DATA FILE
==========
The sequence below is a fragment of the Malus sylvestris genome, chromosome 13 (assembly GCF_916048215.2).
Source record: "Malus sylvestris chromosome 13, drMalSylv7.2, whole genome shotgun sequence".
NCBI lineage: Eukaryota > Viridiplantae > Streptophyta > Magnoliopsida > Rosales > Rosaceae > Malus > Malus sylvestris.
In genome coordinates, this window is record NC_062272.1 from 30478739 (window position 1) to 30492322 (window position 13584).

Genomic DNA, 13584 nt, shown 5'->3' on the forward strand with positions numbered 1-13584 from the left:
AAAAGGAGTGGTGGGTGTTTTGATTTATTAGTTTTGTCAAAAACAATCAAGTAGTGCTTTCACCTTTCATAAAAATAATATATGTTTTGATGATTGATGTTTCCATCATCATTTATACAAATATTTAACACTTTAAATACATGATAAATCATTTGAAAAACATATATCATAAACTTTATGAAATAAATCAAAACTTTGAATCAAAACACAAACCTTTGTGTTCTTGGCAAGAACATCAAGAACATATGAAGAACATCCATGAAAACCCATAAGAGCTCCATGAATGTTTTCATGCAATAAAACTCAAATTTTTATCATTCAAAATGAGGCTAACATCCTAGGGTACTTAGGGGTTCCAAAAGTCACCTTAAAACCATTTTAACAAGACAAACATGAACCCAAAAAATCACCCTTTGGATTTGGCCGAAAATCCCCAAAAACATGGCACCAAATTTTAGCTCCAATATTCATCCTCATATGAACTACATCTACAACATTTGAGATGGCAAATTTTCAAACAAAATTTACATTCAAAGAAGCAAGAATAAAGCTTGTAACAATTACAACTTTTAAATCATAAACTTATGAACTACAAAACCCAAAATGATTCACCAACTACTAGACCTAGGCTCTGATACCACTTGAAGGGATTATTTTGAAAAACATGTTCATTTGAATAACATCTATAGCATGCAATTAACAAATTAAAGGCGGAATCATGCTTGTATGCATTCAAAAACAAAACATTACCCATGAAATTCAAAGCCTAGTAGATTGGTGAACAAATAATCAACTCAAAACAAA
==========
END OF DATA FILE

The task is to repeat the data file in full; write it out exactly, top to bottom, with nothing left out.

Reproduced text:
The sequence below is a fragment of the Malus sylvestris genome, chromosome 13 (assembly GCF_916048215.2).
Source record: "Malus sylvestris chromosome 13, drMalSylv7.2, whole genome shotgun sequence".
NCBI lineage: Eukaryota > Viridiplantae > Streptophyta > Magnoliopsida > Rosales > Rosaceae > Malus > Malus sylvestris.
In genome coordinates, this window is record NC_062272.1 from 30478739 (window position 1) to 30492322 (window position 13584).

Genomic DNA, 13584 nt, shown 5'->3' on the forward strand with positions numbered 1-13584 from the left:
AAAAGGAGTGGTGGGTGTTTTGATTTATTAGTTTTGTCAAAAACAATCAAGTAGTGCTTTCACCTTTCATAAAAATAATATATGTTTTGATGATTGATGTTTCCATCATCATTTATACAAATATTTAACACTTTAAATACATGATAAATCATTTGAAAAACATATATCATAAACTTTATGAAATAAATCAAAACTTTGAATCAAAACACAAACCTTTGTGTTCTTGGCAAGAACATCAAGAACATATGAAGAACATCCATGAAAACCCATAAGAGCTCCATGAATGTTTTCATGCAATAAAACTCAAATTTTTATCATTCAAAATGAGGCTAACATCCTAGGGTACTTAGGGGTTCCAAAAGTCACCTTAAAACCATTTTAACAAGACAAACATGAACCCAAAAAATCACCCTTTGGATTTGGCCGAAAATCCCCAAAAACATGGCACCAAATTTTAGCTCCAATATTCATCCTCATATGAACTACATCTACAACATTTGAGATGGCAAATTTTCAAACAAAATTTACATTCAAAGAAGCAAGAATAAAGCTTGTAACAATTACAACTTTTAAATCATAAACTTATGAACTACAAAACCCAAAATGATTCACCAACTACTAGACCTAGGCTCTGATACCACTTGAAGGGATTATTTTGAAAAACATGTTCATTTGAATAACATCTATAGCATGCAATTAACAAATTAAAGGCGGAATCATGCTTGTATGCATTCAAAAACAAAACATTACCCATGAAATTCAAAGCCTAGTAGATTGGTGAACAAATAATCAACTCAAAACAAA